Every marketer, pollster, and advertiser knows this much about Hispanics living in the United States: They are deeply family oriented, and their families are big. So when Alicia Morga, founder and CEO of the Hispanic-focused online-marketing firm Consorte Media, first started working with ad agencies on home-financing campaigns, she was told to use cheery images of happy, home-owning families. Problem: "The pictures of the big, brown family turned out to be the lowest-performing creative among Hispanics," Morga says with a laugh. "By far." What worked instead were simple shots of well-kept homes with white fences and lush lawns. "It's aspirational," she explains. Who knew?
Anyone who bothered to think outside the caja would know—and Morga does. In less than two years, she and Consorte Media have changed the thinking on how to find Hispanic Web surfers in the United States and convert them into customers, replacing the stereotypes that often typify minority-targeted marketing with insights gleaned from rigorous data collection and analysis. And she has built a business that's already profitable, scored big-name clients including
The Hispanic online market is already huge and getting huger quickly; half of the 44 million Hispanics in the United States are online, and according to the most recent data available from Forrester Media, PC ownership among Hispanics shot up 45% from October 2005 to January 2007.
The language barrier is obstacle enough for many marketers—the most infamous example is a Spanish-language version of the "Got Milk?" campaign, in which the mangled-in-translation tagline ended up meaning something akin to "lactation." But Morga emphasizes that the demo "is not monolithic": One-third of U.S. Hispanics are English-dominant, one-third speak primarily Spanish, and one-third are fully bilingual. And Forrester Media analyst Tamara Barber adds that "it's not just about language. It's about culture." U.S. Hispanics are incredibly diverse, hailing from more than two dozen countries—and that jumble of mores, traditions, and cultural quirks renders generalizations problematic.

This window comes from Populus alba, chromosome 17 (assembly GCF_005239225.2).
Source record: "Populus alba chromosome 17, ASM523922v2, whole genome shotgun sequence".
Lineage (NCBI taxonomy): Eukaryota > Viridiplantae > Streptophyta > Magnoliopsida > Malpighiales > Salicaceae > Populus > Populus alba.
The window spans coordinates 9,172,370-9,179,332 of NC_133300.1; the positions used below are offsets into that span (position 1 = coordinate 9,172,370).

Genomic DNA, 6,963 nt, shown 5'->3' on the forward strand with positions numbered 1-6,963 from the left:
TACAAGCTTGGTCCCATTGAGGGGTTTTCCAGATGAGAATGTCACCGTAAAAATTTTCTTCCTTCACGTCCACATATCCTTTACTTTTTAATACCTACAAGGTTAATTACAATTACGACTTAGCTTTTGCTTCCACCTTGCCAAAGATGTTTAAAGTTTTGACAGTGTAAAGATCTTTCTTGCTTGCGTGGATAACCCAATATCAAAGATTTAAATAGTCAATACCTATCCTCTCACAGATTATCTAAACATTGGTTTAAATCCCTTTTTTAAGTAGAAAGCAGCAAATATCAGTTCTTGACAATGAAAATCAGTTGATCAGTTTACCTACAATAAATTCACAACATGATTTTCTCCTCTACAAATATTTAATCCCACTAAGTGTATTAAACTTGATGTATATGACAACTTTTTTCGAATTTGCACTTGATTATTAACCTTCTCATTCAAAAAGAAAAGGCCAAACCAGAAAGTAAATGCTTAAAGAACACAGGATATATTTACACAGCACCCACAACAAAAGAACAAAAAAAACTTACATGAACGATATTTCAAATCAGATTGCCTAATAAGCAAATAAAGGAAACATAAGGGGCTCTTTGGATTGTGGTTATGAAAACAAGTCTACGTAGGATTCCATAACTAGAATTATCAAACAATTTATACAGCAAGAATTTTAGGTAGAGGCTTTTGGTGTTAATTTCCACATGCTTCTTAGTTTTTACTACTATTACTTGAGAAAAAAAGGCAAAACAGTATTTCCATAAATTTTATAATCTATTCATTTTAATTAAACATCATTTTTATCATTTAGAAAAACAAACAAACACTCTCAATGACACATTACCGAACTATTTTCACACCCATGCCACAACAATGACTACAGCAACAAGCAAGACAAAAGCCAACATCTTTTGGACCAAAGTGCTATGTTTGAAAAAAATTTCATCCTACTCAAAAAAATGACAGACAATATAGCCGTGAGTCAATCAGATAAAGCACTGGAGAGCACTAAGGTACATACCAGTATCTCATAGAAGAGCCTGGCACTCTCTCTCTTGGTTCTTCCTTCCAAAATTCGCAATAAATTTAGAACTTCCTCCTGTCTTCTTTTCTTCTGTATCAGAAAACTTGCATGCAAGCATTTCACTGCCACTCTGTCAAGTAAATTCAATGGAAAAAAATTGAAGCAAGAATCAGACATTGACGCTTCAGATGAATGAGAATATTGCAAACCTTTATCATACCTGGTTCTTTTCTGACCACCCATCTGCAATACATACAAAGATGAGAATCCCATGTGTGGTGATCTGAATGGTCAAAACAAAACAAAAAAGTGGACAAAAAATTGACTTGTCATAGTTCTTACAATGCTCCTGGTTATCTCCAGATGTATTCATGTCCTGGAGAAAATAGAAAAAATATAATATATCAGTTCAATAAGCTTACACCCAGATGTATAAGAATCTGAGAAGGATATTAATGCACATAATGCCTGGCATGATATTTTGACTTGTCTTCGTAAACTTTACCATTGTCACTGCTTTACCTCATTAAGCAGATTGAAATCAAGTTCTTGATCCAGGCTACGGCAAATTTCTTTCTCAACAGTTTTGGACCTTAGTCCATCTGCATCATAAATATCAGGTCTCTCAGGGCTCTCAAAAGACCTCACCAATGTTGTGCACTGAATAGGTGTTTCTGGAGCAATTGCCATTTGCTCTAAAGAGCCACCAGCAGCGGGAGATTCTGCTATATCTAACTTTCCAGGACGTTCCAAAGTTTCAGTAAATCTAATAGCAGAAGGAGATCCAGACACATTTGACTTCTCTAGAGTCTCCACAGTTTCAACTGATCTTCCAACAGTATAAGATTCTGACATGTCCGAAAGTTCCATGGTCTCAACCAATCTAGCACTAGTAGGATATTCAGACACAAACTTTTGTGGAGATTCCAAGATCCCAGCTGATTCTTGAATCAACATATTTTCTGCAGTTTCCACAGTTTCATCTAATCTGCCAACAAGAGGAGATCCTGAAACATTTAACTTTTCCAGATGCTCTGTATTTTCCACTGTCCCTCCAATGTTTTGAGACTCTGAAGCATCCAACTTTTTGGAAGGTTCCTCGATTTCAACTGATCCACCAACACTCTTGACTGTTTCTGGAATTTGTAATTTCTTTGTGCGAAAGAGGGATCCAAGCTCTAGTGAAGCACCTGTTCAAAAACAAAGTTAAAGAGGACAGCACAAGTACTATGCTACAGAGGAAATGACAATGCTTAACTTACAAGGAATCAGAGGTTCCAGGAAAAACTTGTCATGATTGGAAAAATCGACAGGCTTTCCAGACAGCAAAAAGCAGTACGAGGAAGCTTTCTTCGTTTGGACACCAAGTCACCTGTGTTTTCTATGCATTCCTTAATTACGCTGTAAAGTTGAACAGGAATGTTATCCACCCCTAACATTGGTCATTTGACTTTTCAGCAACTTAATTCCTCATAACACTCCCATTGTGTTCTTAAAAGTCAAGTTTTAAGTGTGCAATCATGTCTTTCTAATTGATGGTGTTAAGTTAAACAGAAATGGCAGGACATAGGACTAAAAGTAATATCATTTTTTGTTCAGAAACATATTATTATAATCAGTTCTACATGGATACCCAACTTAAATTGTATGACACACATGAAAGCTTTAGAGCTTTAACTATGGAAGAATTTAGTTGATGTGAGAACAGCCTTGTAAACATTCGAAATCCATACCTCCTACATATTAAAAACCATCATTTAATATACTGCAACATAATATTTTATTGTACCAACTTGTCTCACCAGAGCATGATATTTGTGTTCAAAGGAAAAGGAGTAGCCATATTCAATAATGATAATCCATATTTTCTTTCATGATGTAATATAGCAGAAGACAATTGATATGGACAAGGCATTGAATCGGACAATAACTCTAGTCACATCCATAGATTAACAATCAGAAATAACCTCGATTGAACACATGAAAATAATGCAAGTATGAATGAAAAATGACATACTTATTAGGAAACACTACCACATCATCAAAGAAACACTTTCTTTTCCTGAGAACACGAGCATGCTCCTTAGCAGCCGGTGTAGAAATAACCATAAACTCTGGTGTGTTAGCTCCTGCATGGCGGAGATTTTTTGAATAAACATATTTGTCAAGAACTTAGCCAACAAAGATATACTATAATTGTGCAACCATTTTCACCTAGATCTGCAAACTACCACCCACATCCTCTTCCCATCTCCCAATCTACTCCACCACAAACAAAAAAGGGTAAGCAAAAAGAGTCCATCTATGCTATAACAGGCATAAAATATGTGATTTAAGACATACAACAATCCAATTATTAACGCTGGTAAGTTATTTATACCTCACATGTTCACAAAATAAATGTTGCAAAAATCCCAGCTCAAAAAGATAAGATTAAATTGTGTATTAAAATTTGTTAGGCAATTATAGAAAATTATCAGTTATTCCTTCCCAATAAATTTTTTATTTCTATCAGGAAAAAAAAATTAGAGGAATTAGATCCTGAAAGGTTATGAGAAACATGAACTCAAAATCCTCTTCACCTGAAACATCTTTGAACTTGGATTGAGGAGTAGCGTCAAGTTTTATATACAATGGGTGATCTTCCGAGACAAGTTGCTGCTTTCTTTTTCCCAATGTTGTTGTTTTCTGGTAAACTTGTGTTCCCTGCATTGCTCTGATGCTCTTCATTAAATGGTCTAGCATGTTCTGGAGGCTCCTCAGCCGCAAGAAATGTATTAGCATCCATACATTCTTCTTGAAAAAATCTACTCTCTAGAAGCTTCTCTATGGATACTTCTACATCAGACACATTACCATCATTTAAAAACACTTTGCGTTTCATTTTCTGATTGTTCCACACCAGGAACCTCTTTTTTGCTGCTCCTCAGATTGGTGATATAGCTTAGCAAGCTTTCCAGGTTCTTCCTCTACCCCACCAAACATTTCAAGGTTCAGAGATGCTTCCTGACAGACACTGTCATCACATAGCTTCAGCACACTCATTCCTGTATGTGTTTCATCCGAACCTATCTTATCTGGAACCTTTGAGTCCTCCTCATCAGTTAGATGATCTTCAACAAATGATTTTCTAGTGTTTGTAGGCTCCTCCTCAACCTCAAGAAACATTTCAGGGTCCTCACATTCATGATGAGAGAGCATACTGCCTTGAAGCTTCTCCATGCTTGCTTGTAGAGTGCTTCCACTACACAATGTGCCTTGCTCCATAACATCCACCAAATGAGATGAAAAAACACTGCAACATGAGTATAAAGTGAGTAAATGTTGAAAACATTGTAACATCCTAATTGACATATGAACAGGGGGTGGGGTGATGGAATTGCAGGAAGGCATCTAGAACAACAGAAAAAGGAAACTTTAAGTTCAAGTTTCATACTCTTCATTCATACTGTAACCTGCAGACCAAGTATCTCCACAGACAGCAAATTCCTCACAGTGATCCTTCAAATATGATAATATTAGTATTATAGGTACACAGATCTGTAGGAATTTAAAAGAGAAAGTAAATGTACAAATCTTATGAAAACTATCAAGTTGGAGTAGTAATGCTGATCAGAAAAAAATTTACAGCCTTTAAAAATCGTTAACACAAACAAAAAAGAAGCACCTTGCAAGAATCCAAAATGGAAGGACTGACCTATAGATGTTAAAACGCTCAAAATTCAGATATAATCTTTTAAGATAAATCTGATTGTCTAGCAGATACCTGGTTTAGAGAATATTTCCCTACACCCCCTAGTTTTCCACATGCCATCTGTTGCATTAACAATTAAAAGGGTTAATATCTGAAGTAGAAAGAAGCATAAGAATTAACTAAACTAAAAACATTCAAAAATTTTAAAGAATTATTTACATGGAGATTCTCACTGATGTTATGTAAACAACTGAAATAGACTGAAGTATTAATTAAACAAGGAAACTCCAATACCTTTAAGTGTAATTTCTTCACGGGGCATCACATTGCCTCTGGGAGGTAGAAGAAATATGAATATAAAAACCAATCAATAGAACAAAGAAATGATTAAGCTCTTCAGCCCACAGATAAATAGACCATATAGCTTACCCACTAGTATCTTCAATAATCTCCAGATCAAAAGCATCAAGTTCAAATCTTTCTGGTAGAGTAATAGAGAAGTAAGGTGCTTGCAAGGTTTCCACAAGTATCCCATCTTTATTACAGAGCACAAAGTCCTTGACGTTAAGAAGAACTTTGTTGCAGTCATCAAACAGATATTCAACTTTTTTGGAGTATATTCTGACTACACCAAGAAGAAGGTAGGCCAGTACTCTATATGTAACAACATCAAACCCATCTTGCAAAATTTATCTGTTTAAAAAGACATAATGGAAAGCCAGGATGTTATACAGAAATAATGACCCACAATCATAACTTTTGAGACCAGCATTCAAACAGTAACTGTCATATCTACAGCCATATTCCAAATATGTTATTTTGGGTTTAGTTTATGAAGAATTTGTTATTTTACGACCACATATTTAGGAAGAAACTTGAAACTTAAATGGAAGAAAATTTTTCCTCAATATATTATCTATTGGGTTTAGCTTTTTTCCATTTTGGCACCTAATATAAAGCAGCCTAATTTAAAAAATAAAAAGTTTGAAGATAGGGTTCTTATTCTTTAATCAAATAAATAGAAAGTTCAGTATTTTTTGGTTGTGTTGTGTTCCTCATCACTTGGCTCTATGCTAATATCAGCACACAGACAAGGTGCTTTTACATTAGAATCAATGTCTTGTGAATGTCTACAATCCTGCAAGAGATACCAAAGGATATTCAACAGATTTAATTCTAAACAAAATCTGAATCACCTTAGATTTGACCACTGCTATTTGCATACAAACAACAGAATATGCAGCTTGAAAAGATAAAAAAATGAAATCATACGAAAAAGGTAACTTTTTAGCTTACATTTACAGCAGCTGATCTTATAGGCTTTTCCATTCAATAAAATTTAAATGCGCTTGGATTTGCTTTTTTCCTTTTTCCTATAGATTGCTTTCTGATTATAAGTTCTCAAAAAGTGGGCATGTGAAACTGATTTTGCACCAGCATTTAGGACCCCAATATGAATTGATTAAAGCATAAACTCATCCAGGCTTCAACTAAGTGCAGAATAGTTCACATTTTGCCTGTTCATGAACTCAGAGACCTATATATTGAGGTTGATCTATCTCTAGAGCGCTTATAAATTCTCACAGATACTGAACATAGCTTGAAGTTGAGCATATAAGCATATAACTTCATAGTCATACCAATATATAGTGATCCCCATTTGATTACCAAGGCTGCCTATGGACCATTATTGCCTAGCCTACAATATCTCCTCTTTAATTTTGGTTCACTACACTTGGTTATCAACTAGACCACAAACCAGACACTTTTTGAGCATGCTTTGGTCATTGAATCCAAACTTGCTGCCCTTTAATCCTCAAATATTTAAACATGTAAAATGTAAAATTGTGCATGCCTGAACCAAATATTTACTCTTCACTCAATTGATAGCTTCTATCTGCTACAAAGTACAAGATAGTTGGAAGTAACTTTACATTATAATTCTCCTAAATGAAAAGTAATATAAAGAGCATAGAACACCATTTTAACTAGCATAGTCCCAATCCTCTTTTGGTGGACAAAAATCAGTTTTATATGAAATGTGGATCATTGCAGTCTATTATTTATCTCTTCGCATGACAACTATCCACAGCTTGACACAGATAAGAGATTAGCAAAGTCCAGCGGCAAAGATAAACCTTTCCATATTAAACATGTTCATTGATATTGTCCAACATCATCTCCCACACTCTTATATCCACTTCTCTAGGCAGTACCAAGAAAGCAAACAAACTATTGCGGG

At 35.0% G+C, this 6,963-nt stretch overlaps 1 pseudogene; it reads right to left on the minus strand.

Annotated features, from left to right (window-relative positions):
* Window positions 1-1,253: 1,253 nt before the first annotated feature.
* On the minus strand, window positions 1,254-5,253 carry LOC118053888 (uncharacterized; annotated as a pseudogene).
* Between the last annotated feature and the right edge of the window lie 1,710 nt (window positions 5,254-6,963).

"I don't ever pretend that I know what Hispanics are thinking or that I'm the target audience," says Morga, 35, a Mexican-American who grew up in L.A. and, as the eighth of eleven kids, does come from a big, brown family. A venture-capital and corporate-finance veteran who hails from the Carlyle Group by way of Hummer Winblad and
So Morga converted a closet at home into an office and built a business to satisfy her inner data junkie—every element of every campaign is tested and retested. She uses, among other techniques, the Taguchi method, a type of web analysis originally developed to measure manufacturing efficiency. Her goal: to get the deepest, most comprehensive understanding of what Hispanic surfers do online. That knowledge informs the content sites that Consorte hosts, helps to deliver ads for publishers, and is the basis for custom lead-generation programs targeting Hispanic prospects in every category from loan applicant to job seeker.
Morga's methodology quickly won over clients such as Manuel Treto, CEO of BuenaMusica.com, a Latin music portal with 200,000 unique visitors a day. He'd worked with six ad networks, including Ad Jungle and
Big brands are also on board. Last spring, Best Buy approached Morga for help recruiting bilingual tech- and service-savvy employees in markets like Kansas City, which lack the labor pool of cities like L.A. that have larger Hispanic populations. Morga took Best Buy's existing job application and distilled it into a few key questions. Then she built a microsite, linked to Best Buy's main site, that targeted job seekers. "It was up for about 45 days, and she iterated constantly along the way," says Jeff Weness, Best Buy's director of Hispanic initiatives, a process that led to a thousands-long list of prospective employees and a "conversion rate significantly higher than on any other initiative we've done." Impressed, Best Buy selected Consorte as an ad partner for its Spanish-language site, which launched in November.
Now Morga is taking her business mobile and global. She plans to develop an emphasis on luxury advertising aimed at the affluent Hispanic traveler—"an overlooked market within an overlooked market," she says. She's also opening her first satellite office, in her parents' native Mexico. It will be her first foray into Latin America, the kind of market Morga generally prefers—tons of online consumers (60 million, excluding Brazil), plenty of data to crunch, and few competitors. Her only real rivals there are two companies, Directaclick and Click Diario, both recently bought by News Corp.'s Punto Fox unit. "I will absolutely," she says, "be getting Rupert's attention."